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L&rsquo ;NS tourism industry wants to attract superyachts to Cape Breton

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Some superyachts can accommodate helicopters. (Archive photo)

The Canadian Press

Cape Breton, Nova Scotia, seeks to attract billionaires and their superyachts. The tourism industry sees them as a boon for the local economy, but some criticize the pollution caused by these sea giants.

Not long ago, Cape Breton's largest community was best known for being home to one of the most toxic waste sites in North America: the infamous Tar Ponds. Sydney.

Containing one million tonnes of oozing sewage and industrial sludge – left behind after centuries of oil manufacturing. steel – the site has since been covered in concrete and transformed into a large urban park that opened ten years ago.

This is a transformation from an industrial economy to one more focused on services, technology companies and education, says Terry Smith, president and chief executive officer (CEO) of Destination Cape Breton, the island's tourism marketing organization.

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As memories of the tar ponds fade, the port city is now trying to cultivate an upscale vibe, including attracting billionaires and their wealth. It wants to become a destination for superyachts, the world's most expensive and luxurious boats, which have become the ultimate status symbol for A-list celebrities, internet titans and lesser-known oligarchs alike.

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The CEO of Destination Cap-Breton, Terry Smith.< /p>

Destination Cape Breton has hired Halifax-based Superyacht East Coast to lure to the island those who own boats like the Archimedes, a 68-metre superyacht valued at around $100 million. According to Superyachts.com, the ship has a marble jacuzzi, a grand piano, an enclosed gym, a wood-burning fireplace and six cabins.< /p>

Compared to some superyachts with helicopter hangars and glass elevators, the Archimedes is considered a low-key boat.

Property owned by American billionaire James Simons, the ship spent at least a week last summer in Cape Breton, moored at the community wharf in Baddeck, Nova Scotia, where it caused a sensation among locals.

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Baddeck hosted a superyacht during the summer.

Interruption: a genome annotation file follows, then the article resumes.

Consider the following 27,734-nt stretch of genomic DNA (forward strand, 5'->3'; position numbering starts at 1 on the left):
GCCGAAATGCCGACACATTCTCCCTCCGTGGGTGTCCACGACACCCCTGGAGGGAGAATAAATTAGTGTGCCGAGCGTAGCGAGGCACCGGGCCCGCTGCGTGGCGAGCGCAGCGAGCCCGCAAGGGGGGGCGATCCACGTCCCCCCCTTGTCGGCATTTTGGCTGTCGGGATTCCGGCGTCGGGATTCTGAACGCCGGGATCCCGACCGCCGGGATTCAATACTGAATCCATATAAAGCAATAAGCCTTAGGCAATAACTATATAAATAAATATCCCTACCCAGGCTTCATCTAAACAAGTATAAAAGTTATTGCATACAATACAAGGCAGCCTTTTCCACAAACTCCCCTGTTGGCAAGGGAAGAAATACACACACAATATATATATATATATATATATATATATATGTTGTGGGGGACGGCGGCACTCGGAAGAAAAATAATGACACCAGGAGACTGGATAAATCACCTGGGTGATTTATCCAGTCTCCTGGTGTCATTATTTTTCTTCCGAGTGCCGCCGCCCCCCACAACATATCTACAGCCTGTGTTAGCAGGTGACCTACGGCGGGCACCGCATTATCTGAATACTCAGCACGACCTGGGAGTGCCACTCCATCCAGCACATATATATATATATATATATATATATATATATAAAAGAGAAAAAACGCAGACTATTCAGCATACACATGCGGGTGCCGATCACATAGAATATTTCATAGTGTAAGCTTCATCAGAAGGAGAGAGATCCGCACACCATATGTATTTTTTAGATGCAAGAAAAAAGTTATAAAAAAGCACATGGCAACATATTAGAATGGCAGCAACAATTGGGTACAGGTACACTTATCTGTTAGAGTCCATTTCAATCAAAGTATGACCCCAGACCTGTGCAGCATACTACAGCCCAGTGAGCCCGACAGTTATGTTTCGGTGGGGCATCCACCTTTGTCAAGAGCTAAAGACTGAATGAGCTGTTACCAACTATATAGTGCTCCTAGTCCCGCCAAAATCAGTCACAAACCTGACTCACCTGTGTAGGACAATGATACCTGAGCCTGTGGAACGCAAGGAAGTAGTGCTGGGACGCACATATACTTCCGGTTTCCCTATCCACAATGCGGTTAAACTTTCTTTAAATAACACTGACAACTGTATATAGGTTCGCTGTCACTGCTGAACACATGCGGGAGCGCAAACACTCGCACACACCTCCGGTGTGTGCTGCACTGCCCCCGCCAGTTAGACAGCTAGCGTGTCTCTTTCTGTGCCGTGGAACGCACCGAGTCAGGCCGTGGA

The larger yachts are the ones people tend to gravitate towards, said Adam Langley, CEO of Superyacht East Coast. They dock and suddenly hundreds of people are buying ice cream or lunch and enjoying the environment these boats create.

And the economic benefits don't stop there, said Adam Langley. The owners of these floating homes typically spend a small fortune on provisions after arriving in port.

After the Archimedes completed its eight-week tour of Canada's east coast, the captain told Saltscapes magazine that its owner spent US$400,000 on fuel, groceries , tours, guides and entertainment.

Think of them as big floating resorts, Adam Langley illustrated in a recent interview. They will spend thousands of dollars on things like flowers.

Tom Urbaniak says there needs to be a broader discussion about using public funds to attract superyachts to the East Coast.

It's really marketing to an infinitesimally small group of oligarchs, the super-rich, the super-celebrities and the people who swoon over them, Tom explained Urbaniak, professor of political science and director of the Tompkins Institute at Cape Breton University, Sydney.

It's not just a celebration of wealth. It's a celebration of almost unimaginable excess.

A quote from Tom Urbaniak, professor of political science and director of the Tompkins Institute at Cape Breton University, in Sydney

The professor says that at a time when Canadians are being asked to make sacrifices to deal with climate change, this is not enough. It makes no sense to cater to the needs of the rich who flaunt their wealth on ships that leave a huge carbon footprint.

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Tom Urbaniak is a professor at Cape Breton University.

Terry Smith says attracting superyachts is just a small part of a wider strategy to bring more boaters to the region. And he disputed the argument that superyacht owners represent the worst category of polluters.

I don't agree with that, argued the CEO of Destination Cap Breton, whose non-profit organization gets most of its budget from a levy imposed on those who pay for accommodation in Cape Breton, as well as to the provincial and federal governments. There are now electric superyachts. I think we're going to see a transformation in terms of cleaner fuels and cleaner ways of doing business.

As for courting oligarchs, Adam Langley says they won't come to Atlantic Canada anyway.

We're seeing more explorer yachts that aren't not the huge 600- and 400-foot superyachts, he said, adding that superyacht builders now want to use hydrogen technology to power their boats.

These are usually 200 feet and under, and they are usually owned by people who are very sensitive about where they are going and they are operated by respectful captains. environment].

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